I completed my Ph.D. in Cognitive/Experimental Psychology at Stony Brook University in 2010. Since then, I have worked as a postdoctoral fellow in the Davis School of Gerontology at the University of Southern California. Here, I have received multidisciplinary training in how aging affects cognition, physiological change, and mental health.
In general, my research focuses on how social context influences memory across the adult lifespan. In answering this broad question, I have two main lines of research.
In my first main line of research, I examine how socio-cultural stereotypes about aging influence older adultsí memory. Previous research has shown that negative stereotypes can adversely affect memory in older adults via stereotype threat. In my own research I have shown that this is due to changes in motivational orientation. When older adults encounter stereotype threat it induces a risk-averse, prevention motivational focus. Interestingly, because of this, my research shows that stereotype threat can not only impair older adultsí memory, it can also enhance it. Stereotype threat can improve older adultís memory when losses (rather than gains) are emphasized. It can also reduce older adultsí memory errors. Some of these results have been covered in media outlets, such as Newsday, The Daily Mail, Headlines and Global News, and The Observer (from the Association of Psychological Science).
In my second main line of research I examine how collaboration modulates memory in both younger and older adults. My research to date suggests that 1) collaboration is associated with a decrease in the quantity of information that both younger and older adults learn and recall; 2) despite these decrements, collaborative recall also serves benefits, such as creating collective memories within groups; 3) collaborative recall may also lead to emotional benefits, particularly for older adults.
Barber, S. J., & Mather, M. (in press). Stereotype threat can reduce older adults' memory errors. Quarterly Journal of Experimental Psychology. PDF
Barber, S. J., & Mather, M. (in press). Stereotype threat can enhance, as well as impair, older adultsí memory. Psychological Science. PDF
Barber, S. J., & Mather, M. (in press). Stereotype threat in older adults: When and why does it occur, and who is most affected? To appear in P. Verhaeghen & C. Hertzog (Eds.), The Oxford Handbook of Emotion, Social Cognition, and Everyday Problem Solving During Adulthood. PDF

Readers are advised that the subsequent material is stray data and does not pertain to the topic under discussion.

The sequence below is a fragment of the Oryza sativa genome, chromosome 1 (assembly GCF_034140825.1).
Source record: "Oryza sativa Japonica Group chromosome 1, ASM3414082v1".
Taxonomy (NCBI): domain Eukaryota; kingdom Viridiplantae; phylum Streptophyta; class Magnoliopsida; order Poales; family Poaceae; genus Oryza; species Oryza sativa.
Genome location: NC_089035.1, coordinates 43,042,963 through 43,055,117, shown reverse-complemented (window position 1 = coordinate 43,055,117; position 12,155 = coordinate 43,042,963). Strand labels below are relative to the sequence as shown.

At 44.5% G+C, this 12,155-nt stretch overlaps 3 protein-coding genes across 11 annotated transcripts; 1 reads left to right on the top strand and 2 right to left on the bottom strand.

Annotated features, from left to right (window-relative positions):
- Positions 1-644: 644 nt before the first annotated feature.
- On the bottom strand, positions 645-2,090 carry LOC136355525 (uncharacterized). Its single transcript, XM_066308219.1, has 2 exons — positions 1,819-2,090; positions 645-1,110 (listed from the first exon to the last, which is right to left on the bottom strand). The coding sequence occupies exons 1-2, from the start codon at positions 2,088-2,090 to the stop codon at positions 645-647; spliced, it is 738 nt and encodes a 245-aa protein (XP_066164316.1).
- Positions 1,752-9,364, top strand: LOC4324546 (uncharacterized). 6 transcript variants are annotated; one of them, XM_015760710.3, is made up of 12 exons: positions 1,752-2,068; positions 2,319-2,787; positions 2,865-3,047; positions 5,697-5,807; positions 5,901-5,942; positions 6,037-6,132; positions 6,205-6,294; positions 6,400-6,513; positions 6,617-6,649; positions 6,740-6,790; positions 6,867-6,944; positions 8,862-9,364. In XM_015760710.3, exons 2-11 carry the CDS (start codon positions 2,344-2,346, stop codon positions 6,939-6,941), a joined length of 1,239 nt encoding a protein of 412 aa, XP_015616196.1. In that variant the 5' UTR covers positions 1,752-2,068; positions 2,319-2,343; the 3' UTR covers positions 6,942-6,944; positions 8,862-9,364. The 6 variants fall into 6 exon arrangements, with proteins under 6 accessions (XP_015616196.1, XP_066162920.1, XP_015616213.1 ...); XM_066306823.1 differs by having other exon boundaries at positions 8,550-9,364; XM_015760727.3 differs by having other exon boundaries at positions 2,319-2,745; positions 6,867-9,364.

Fazio, L. K., Barber, S. J., Rajaram, S., Ornstein, P. A., & Marsh, E. J. (2013). Creating illusions of knowledge: Learning errors that contradict prior knowledge. Journal of Experimental Psychology: General, 142, 1-5. PDF
Barber, S. J., Rajaram, S., & Paneerselvam, B. (2012). The collaborative encoding deficit is attenuated with specific warnings. Journal of Cognitive Psychology, 24, 929-941. PDF
Barber, S. J., & Mather, M. (2012). Forgetting in context: The effects of age, emotion, and social factors on retrieval-induced forgetting. Memory & Cognition, 40 874-888. PDF
Barber, S. J., Rajaram, S., & Fox, E. B. (2012). Learning and remembering with others: The key role of retrieval in shaping group recall and collective memory. Social Cognition, 30, 121-132. PDF
Barber, S. J., & Rajaram, S.(2011). Exploring the relationship between retrieval disruption from collaboration and recall. Memory, 19, 462-469. PDF
Barber, S. J., & Rajaram, S.(2011). Collaborative memory and part-set cueing impairments: The role of executive depletion in modulating retrieval disruption. Memory, 19, 378-397. PDF
Barber, S. J., Rajaram, S., & Aron, A. (2010). When two is too many: Collaborative encoding impairs memory. Memory & Cognition, 38, 255-264. PDF
Barber, S. J., Franklin, N., Naka, M., & Yoshimura, H. (2010). Higher social intelligence can impair source memory. Journal of Experimental Psychology: Learning, Memory, and Cognition, 36, 545- 551. PDF
Barber, S. J., Gordon, R., & Franklin, N. (2009). Self-relevance and wishful thinking: Facilitation and distortion in source monitoring. Memory & Cognition, 37, 434-446. PDF
Barber, S. J., Rajaram, S., & Marsh, E. J. (2008). Fact learning: How information accuracy, delay, and repeated testing change retention and retrieval experience. Memory, 16, 934-946. PDF
Rajaram, S., & Barber, S. J. (2008). Retrieval processes in memory. In H. L., Roediger, III (Ed.), Cognitive psychology of memory. Vol. 2 of Learning and memory: A comprehensive reference, 4 vols. (pp. 261-283). Oxford, UK: Elsevier. PDF
Barber, S. J., & Mather, M. (2013). How retellings shape memory in younger and older adults. Manuscript under review.
Barber, S. J., Mather, M., & Castrellon, J. (2013). Older adults who rely on external aids show more social contagion but less socially shared retrieval-induced forgetting. Manuscript under review.
Barber, S. J., Harris, C., & Rajaram, S. (2013). Why two heads apart are better than two heads together: Multiple mechanisms underlie the collaborative inhibition effect in memory. Manuscript under review.
Rajaram, S., Barber, S. J., & Verfaellie, M. (2013). Study-phase retrieval is critical for repetition benefits in recognition memory: Evidence from the lag effect. Manuscript under revision.